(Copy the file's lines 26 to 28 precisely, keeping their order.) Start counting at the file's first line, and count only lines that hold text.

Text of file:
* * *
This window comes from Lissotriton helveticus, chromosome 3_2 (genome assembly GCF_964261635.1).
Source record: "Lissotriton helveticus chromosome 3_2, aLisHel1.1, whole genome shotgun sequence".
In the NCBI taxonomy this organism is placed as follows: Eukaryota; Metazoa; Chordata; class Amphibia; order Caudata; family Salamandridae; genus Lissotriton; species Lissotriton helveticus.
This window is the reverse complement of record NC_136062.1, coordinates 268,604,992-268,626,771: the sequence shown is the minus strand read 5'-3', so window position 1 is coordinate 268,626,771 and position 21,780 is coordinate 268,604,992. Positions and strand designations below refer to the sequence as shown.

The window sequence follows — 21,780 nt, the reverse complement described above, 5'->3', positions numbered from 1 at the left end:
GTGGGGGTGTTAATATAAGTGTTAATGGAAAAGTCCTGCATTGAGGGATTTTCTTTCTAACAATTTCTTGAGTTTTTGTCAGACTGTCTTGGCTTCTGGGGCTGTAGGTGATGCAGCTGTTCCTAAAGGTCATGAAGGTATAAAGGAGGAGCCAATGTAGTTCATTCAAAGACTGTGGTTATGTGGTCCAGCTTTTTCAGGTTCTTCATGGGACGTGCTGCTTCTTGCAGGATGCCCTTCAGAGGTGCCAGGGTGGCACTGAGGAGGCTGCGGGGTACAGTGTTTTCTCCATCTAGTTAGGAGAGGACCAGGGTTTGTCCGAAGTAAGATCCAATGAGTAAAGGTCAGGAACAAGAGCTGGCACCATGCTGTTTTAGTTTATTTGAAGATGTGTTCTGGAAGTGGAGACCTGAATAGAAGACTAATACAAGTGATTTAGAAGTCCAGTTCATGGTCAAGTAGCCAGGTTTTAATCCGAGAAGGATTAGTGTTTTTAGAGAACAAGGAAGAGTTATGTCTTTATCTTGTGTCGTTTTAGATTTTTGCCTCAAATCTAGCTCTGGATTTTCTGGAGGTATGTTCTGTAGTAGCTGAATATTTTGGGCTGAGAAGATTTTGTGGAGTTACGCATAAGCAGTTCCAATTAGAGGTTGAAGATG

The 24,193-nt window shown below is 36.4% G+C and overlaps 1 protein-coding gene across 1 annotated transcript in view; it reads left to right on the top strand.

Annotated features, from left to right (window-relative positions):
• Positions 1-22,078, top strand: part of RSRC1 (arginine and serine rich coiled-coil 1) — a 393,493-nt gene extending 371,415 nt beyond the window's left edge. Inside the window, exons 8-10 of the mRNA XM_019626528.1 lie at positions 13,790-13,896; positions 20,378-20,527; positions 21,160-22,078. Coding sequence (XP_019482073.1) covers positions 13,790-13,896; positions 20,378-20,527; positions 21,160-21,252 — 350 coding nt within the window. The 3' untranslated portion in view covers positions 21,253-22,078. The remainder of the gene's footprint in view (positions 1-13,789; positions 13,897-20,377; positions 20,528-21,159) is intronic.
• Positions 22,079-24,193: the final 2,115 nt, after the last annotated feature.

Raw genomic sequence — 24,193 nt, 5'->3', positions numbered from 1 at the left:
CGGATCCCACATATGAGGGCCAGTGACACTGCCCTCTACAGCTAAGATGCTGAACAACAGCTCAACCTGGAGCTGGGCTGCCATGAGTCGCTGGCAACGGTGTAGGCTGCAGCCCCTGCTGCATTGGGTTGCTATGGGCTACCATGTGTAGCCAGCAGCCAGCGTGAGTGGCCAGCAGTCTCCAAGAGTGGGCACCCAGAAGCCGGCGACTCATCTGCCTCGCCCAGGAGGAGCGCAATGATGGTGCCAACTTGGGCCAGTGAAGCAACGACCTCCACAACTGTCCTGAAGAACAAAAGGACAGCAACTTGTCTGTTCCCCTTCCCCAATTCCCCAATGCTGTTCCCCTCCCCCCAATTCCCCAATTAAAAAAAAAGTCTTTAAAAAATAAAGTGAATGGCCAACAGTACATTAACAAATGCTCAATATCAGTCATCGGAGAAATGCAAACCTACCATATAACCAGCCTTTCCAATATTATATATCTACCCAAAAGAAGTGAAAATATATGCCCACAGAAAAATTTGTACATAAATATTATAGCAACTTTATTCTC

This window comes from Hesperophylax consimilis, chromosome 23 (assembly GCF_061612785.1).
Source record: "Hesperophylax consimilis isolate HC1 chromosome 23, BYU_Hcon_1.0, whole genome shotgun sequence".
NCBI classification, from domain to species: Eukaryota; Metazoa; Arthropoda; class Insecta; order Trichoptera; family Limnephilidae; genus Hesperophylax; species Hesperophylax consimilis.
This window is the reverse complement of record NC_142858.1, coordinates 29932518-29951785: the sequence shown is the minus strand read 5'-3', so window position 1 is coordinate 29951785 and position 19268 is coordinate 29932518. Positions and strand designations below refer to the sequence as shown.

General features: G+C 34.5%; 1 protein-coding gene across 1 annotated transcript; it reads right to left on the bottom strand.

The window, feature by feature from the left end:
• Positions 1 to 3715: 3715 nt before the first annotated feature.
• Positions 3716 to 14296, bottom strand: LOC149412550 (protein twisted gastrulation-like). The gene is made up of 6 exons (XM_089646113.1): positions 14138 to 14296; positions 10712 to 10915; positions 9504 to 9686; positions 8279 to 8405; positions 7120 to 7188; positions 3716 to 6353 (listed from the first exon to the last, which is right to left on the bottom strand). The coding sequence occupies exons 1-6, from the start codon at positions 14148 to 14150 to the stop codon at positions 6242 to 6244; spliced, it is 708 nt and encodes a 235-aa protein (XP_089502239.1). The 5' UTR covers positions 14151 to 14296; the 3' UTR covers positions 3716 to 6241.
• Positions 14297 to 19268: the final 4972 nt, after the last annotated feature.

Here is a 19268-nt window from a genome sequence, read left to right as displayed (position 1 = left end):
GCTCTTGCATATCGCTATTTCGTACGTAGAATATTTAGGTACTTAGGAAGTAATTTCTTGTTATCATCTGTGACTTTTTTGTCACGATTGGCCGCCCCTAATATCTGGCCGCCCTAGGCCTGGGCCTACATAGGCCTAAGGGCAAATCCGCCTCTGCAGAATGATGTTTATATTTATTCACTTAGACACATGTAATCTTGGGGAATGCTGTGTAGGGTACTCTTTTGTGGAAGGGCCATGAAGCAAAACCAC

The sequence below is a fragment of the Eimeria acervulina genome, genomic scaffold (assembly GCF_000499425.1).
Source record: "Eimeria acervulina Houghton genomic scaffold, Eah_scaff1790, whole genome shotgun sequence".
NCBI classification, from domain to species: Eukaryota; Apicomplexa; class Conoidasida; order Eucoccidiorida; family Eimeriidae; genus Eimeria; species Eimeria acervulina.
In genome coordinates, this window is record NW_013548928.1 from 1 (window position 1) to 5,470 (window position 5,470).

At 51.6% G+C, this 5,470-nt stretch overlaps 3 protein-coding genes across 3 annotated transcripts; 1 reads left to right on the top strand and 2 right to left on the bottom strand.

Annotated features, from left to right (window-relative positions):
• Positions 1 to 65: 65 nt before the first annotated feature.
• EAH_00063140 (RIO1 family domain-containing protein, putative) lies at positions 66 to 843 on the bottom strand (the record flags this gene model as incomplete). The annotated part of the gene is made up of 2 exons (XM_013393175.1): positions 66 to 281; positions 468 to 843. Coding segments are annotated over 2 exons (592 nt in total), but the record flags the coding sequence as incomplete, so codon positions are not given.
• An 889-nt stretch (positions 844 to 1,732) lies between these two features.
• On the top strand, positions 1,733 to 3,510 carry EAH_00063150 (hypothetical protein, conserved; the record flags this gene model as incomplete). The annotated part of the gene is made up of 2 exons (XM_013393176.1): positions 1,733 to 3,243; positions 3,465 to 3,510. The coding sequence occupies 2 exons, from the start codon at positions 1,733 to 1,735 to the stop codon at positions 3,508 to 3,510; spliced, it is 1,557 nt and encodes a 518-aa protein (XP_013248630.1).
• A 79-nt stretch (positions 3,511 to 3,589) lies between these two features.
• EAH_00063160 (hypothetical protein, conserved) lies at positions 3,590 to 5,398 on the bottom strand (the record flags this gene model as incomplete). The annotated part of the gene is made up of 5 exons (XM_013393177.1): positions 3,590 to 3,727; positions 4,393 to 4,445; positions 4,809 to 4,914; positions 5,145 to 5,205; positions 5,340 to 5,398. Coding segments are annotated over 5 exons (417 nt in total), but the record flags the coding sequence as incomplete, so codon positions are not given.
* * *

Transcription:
NCBI classification, from domain to species: Eukaryota; Apicomplexa; class Conoidasida; order Eucoccidiorida; family Eimeriidae; genus Eimeria; species Eimeria acervulina.
In genome coordinates, this window is record NW_013548928.1 from 1 (window position 1) to 5,470 (window position 5,470).

At 51.6% G+C, this 5,470-nt stretch overlaps 3 protein-coding genes across 3 annotated transcripts; 1 reads left to right on the top strand and 2 right to left on the bottom strand.